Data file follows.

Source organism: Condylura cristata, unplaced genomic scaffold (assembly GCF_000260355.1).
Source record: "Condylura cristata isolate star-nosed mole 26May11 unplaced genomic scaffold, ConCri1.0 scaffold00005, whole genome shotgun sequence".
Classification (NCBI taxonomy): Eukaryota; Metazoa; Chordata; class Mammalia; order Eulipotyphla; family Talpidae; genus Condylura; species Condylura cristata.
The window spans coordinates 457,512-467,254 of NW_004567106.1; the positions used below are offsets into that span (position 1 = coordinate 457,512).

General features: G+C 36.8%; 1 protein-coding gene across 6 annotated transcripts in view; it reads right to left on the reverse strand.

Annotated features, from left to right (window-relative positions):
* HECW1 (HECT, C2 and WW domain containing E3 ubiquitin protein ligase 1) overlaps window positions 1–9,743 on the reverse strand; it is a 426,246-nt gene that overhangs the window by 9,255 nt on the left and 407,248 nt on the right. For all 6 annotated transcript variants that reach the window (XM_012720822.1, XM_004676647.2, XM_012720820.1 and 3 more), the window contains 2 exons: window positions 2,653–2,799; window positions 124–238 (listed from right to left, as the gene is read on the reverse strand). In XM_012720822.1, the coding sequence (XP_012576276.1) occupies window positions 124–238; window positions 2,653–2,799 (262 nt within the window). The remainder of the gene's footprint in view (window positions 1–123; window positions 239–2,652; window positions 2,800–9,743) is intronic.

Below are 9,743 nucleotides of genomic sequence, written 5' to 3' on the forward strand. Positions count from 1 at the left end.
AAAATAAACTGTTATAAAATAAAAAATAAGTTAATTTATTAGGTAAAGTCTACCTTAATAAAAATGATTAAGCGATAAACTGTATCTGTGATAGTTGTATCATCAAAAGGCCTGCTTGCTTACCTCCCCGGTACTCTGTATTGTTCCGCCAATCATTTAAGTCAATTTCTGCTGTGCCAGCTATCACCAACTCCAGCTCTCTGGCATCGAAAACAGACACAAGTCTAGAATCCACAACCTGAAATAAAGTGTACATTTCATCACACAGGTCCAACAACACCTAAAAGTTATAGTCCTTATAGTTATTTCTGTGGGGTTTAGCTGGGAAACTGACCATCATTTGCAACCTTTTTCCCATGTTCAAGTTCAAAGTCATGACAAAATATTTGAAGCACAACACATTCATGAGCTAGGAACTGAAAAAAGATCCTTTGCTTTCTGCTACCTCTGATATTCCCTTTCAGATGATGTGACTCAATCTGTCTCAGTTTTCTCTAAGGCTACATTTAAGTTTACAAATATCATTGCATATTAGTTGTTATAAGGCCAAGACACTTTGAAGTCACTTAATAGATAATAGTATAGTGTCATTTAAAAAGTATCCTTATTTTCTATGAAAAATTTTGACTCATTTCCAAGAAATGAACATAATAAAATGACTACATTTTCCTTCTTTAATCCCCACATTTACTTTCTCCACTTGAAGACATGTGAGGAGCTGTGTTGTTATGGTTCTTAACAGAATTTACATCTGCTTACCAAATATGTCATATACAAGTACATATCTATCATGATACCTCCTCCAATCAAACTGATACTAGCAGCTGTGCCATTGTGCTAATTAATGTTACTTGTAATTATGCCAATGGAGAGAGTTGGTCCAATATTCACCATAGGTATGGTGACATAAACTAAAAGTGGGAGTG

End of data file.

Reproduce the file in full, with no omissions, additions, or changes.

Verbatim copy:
Source organism: Condylura cristata, unplaced genomic scaffold (assembly GCF_000260355.1).
Source record: "Condylura cristata isolate star-nosed mole 26May11 unplaced genomic scaffold, ConCri1.0 scaffold00005, whole genome shotgun sequence".
Classification (NCBI taxonomy): Eukaryota; Metazoa; Chordata; class Mammalia; order Eulipotyphla; family Talpidae; genus Condylura; species Condylura cristata.
The window spans coordinates 457,512-467,254 of NW_004567106.1; the positions used below are offsets into that span (position 1 = coordinate 457,512).

General features: G+C 36.8%; 1 protein-coding gene across 6 annotated transcripts in view; it reads right to left on the reverse strand.

Annotated features, from left to right (window-relative positions):
* HECW1 (HECT, C2 and WW domain containing E3 ubiquitin protein ligase 1) overlaps window positions 1–9,743 on the reverse strand; it is a 426,246-nt gene that overhangs the window by 9,255 nt on the left and 407,248 nt on the right. For all 6 annotated transcript variants that reach the window (XM_012720822.1, XM_004676647.2, XM_012720820.1 and 3 more), the window contains 2 exons: window positions 2,653–2,799; window positions 124–238 (listed from right to left, as the gene is read on the reverse strand). In XM_012720822.1, the coding sequence (XP_012576276.1) occupies window positions 124–238; window positions 2,653–2,799 (262 nt within the window). The remainder of the gene's footprint in view (window positions 1–123; window positions 239–2,652; window positions 2,800–9,743) is intronic.

Below are 9,743 nucleotides of genomic sequence, written 5' to 3' on the forward strand. Positions count from 1 at the left end.
AAAATAAACTGTTATAAAATAAAAAATAAGTTAATTTATTAGGTAAAGTCTACCTTAATAAAAATGATTAAGCGATAAACTGTATCTGTGATAGTTGTATCATCAAAAGGCCTGCTTGCTTACCTCCCCGGTACTCTGTATTGTTCCGCCAATCATTTAAGTCAATTTCTGCTGTGCCAGCTATCACCAACTCCAGCTCTCTGGCATCGAAAACAGACACAAGTCTAGAATCCACAACCTGAAATAAAGTGTACATTTCATCACACAGGTCCAACAACACCTAAAAGTTATAGTCCTTATAGTTATTTCTGTGGGGTTTAGCTGGGAAACTGACCATCATTTGCAACCTTTTTCCCATGTTCAAGTTCAAAGTCATGACAAAATATTTGAAGCACAACACATTCATGAGCTAGGAACTGAAAAAAGATCCTTTGCTTTCTGCTACCTCTGATATTCCCTTTCAGATGATGTGACTCAATCTGTCTCAGTTTTCTCTAAGGCTACATTTAAGTTTACAAATATCATTGCATATTAGTTGTTATAAGGCCAAGACACTTTGAAGTCACTTAATAGATAATAGTATAGTGTCATTTAAAAAGTATCCTTATTTTCTATGAAAAATTTTGACTCATTTCCAAGAAATGAACATAATAAAATGACTACATTTTCCTTCTTTAATCCCCACATTTACTTTCTCCACTTGAAGACATGTGAGGAGCTGTGTTGTTATGGTTCTTAACAGAATTTACATCTGCTTACCAAATATGTCATATACAAGTACATATCTATCATGATACCTCCTCCAATCAAACTGATACTAGCAGCTGTGCCATTGTGCTAATTAATGTTACTTGTAATTATGCCAATGGAGAGAGTTGGTCCAATATTCACCATAGGTATGGTGACATAAACTAAAAGTGGGAGTG